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Thakur, Vineet and Davis, Alexander and Vale, Peter (2017) 'Imperial Mission, ‘Scientific’ Method: an Alternative Account of the Origins of IR.' Millennium: Journal of International Studies, 46 (1). pp. 3-23.

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Abstract

This article offers an alternative account of the origins of academic IR to the conventional Aberystwyth-centered one. Informed by a close reading of the archive, our narrative proposes that the ideas and method of what was to become IR were first developed in South Africa. Here, we suggest how the creation of a racially-ordered state served as a template for the British Commonwealth and later the World State. We draw further on the British dominions’ tour of Lionel Curtis, founder of the Royal Institute of International Affairs (RIIA), between September 1909 and March 1911, to indicate how Edwardian anxieties about the future of empire fuelled the missionary zeal of imperial enthusiasts, who placed enormous trust in the ‘scientific method’ to create a unified empire. This method and the same ideas were to become central features of the new discipline of IR. By highlighting the transnational circulation of these ideas, we also provide an alternative to the nationally-limited revisionist accounts.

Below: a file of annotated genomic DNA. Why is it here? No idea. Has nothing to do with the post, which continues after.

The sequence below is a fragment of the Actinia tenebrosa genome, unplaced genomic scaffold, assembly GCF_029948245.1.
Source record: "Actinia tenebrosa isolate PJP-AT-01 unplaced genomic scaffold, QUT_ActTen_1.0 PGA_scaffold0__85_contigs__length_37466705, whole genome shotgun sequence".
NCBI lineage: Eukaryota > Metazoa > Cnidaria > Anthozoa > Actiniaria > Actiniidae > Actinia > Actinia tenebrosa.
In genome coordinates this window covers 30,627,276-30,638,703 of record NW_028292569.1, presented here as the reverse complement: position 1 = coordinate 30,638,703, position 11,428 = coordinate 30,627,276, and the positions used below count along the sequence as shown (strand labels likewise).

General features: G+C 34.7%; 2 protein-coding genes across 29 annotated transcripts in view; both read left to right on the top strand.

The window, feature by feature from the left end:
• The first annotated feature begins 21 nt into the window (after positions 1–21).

Item Type: Journal Article
Keywords: disciplinary history, empire, Lionel Curtis, South Africa, race, The Round Table
SOAS Departments & Centres: Departments and Subunits > Department of Politics & International Studies
Legacy Departments > Faculty of Law and Social Sciences > Department of Politics and International Studies
Subjects: J Political Science > JZ International relations
ISSN: 03058298
Copyright Statement: © The Author(s) 2017. This is the accepted manuscript of an article published by SAGE in Millennium: Journal of International Studies, available online: https://doi.org/10.1177/0305829817711911
DOI (Digital Object Identifier): https://doi.org/10.1177/0305829817711911
Date Deposited: 09 Jun 2017 08:50
URI: https://eprints.soas.ac.uk/id/eprint/24078

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